A prep session held in Mulvaney’s office ahead of the news conference with White House lawyers and press staff, as well as State Department officials, focused mostly on G-7 questions, according to two officials familiar with the meeting.

“No one expected him to go out there and say what he said,” one of the people said with regard to his Ukraine comments.

The Justice Department also distanced itself from Mulvaney’s assertion that Trump’s request for a foreign probe into the Democrats’ email server was tied to foreign aid.

“If the White House was withholding aid in regards to the cooperation of any investigation at the Department of Justice, that is news to us,” a Justice Department official said, speaking on the condition of anonymity to contradict the acting White House chief of staff.

“I think Mulvaney should rethink ever stepping in front of a microphone,” said Chris Whipple, author of “The Gatekeepers,” a book about previous White House chiefs of staff.

Earlier in the briefing, Mulvaney sought to preemptively defend Trump’s decision to select the Trump National Doral Miami golf resort for the G-7 meeting. The unprecedented move, denounced by good-governance groups, could require seven world leaders and hundreds of officials to spend money at a Trump-owned property. Trump is already facing lawsuits for allegedly violating the Constitution’s ban on receiving “emoluments” from foreign governments.

“Anticipating your questions, how is this not an emoluments violation? Is the president going to profit from this?” Mulvaney said. “I think the president has pretty much made it very clear since he’s got here that he doesn’t profit from being here.”

While he did not elaborate on the legal matter, Mulvaney went on at length to praise the property’s amenities during the televised briefing, citing its 900 acres, three golf courses and “perfect” common areas. He dismissed arguments that the financially struggling resort would benefit from the publicity that comes with hosting a prestigious summit.

“Doral was far and away the best physical facility for this meeting,” Mulvaney said.

Claiming that the administration examined 10 sites before choosing the president’s own, Mulvaney quoted an anonymous site selection official who agreed with his effusive assessment.

“They said, ‘Mick, you’re not going to believe this, but it’s almost like they built this facility to host this type of event,’ ” he said.

Mulvaney did not say what other sites were vetted. But he did say how Trump’s property got on the list of properties under consideration: Trump suggested it.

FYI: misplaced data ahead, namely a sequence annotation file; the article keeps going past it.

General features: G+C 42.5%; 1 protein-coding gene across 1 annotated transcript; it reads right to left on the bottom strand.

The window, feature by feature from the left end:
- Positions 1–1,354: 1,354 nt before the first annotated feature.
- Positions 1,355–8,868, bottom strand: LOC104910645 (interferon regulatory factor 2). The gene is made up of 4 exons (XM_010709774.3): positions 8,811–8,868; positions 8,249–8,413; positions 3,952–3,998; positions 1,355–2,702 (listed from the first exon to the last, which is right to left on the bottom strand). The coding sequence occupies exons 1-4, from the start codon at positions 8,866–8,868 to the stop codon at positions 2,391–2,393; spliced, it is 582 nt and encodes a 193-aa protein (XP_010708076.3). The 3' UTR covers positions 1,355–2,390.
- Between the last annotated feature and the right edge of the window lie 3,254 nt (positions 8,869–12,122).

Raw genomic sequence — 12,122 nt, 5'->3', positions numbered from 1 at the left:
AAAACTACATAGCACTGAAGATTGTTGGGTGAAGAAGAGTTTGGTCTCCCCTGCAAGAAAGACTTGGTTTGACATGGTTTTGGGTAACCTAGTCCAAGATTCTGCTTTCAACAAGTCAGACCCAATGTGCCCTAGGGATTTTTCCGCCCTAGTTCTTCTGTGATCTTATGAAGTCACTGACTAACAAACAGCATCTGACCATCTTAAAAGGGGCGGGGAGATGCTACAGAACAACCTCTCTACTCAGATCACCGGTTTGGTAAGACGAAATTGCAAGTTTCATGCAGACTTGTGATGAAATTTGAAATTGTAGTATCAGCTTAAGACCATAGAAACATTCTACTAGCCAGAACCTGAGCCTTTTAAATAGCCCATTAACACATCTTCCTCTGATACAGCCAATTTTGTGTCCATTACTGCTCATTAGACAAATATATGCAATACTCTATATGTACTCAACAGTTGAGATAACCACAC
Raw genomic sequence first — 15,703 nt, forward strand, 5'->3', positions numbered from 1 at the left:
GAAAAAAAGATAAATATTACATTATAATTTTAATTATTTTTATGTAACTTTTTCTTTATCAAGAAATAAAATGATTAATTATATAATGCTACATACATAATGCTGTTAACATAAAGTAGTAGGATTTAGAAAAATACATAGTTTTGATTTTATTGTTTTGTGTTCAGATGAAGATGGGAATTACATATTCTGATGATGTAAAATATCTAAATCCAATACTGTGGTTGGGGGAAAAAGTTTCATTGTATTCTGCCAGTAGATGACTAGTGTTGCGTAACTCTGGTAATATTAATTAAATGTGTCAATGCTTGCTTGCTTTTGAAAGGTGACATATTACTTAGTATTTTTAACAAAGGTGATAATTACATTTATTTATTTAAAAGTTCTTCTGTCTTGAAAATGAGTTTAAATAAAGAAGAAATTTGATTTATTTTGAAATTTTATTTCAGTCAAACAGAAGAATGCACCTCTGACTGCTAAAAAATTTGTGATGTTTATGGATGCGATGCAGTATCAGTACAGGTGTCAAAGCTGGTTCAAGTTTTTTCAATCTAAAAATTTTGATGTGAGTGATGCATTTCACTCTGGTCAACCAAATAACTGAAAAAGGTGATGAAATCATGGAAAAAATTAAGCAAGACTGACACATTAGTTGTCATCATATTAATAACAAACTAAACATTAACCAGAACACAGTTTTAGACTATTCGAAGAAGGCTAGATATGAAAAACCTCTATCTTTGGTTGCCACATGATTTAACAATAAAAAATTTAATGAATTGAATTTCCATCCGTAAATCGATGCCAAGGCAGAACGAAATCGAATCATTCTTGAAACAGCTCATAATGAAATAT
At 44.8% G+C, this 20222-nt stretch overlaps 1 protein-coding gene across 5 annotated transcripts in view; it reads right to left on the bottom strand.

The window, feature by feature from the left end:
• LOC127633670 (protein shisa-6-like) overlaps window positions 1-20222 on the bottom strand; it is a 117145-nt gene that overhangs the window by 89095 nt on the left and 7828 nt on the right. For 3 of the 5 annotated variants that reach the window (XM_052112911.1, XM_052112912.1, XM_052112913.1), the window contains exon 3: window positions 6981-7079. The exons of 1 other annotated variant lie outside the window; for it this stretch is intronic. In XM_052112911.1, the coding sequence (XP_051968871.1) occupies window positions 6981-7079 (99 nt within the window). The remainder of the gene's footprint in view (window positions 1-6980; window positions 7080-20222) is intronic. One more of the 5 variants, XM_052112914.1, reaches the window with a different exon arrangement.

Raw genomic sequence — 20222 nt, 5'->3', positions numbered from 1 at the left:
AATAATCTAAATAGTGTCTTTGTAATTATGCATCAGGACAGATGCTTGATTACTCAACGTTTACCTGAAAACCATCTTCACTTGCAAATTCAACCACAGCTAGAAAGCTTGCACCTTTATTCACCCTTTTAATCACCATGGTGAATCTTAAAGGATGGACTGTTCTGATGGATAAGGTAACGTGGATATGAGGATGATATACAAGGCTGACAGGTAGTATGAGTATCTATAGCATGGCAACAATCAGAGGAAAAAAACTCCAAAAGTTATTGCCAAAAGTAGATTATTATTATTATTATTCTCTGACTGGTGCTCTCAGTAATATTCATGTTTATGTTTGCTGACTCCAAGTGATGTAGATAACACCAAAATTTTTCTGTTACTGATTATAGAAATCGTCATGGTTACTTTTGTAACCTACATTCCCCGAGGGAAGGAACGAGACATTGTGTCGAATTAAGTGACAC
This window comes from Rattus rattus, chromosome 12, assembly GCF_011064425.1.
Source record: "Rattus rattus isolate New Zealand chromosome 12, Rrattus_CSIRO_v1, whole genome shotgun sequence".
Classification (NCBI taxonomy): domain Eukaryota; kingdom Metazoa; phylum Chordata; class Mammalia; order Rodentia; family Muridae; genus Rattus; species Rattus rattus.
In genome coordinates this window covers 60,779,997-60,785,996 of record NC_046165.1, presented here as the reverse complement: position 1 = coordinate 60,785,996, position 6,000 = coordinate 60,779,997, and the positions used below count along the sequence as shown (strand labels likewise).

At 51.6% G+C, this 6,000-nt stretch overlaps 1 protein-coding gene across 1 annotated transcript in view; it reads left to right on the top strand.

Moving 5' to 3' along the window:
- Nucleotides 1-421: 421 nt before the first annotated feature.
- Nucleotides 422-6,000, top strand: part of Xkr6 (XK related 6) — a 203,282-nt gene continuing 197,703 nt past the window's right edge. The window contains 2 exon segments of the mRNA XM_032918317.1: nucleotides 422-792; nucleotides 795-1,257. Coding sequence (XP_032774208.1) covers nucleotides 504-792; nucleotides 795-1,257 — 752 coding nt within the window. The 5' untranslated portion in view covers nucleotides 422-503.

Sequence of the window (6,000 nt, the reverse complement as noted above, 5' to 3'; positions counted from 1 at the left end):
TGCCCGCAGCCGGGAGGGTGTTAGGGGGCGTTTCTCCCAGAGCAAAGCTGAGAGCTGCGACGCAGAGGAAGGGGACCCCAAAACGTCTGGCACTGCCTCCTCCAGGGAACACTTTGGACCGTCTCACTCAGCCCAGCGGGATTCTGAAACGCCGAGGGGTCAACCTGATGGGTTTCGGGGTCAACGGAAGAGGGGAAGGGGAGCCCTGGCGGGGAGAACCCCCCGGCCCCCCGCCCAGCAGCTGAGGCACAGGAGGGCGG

“We had the list, and he goes, ‘What about Doral?’ Mulvaney said, recounting the president’s comments in the White House dining room. “And it was like that’s — that’s not the craziest idea.”

After a nationwide search, Trump administration employees selected the property suggested by Trump, Mulvaney told reporters.

Whipple said Mulvaney’s strategy has been to try to normalize Trump’s un­or­tho­dox behavior by making the “insane” seem commonplace.

“Trump’s actions are not defendable so the response is ‘Let’s just act like this is normal,’ ” he said. “There’s nothing normal about it.”

Mulvaney’s twin admissions Thursday put him out of step with some of the president’s own officials, underscoring the lack of a unified GOP approach as Trump faces impeachment.

Several State Department officials have told congressional investigators they objected to Trump’s push to give his personal lawyer, Rudolph W. Giuliani, a central role in Ukraine policy. Mulvaney said there was nothing wrong with it. While Trump’s handpicked ambassador to the European Union, Gordon Sondland, told Congress that he was uncomfortable with Giuliani’s role, Mulvaney offered a rebuttal in the White House press briefing room.

“You may not like the fact that Giuliani was involved. That’s great, that’s fine,” he said, referring to Sondland’s testimony, which was taking place at the same time Thursday. “It’s not illegal. It’s not impeachable. The president gets to use who he wants to use.”

Few Republicans publicly backed Trump’s move to host the G-7 at his own property, and some actively spoke out against it.

Ari Fleischer, who was a White House press secretary for president George W. Bush, said Trump’s G-7 decision was “unseemly.”

“Holding the G-7 at a Trump property is one of the most foolish, unseemly things the WH could do,” he wrote on Twitter. “The President enjoys waiving red flags in front of bulls, but this fight isn’t worth it.”

Josh Dawsey and Matt Zapotosky contributed to this report.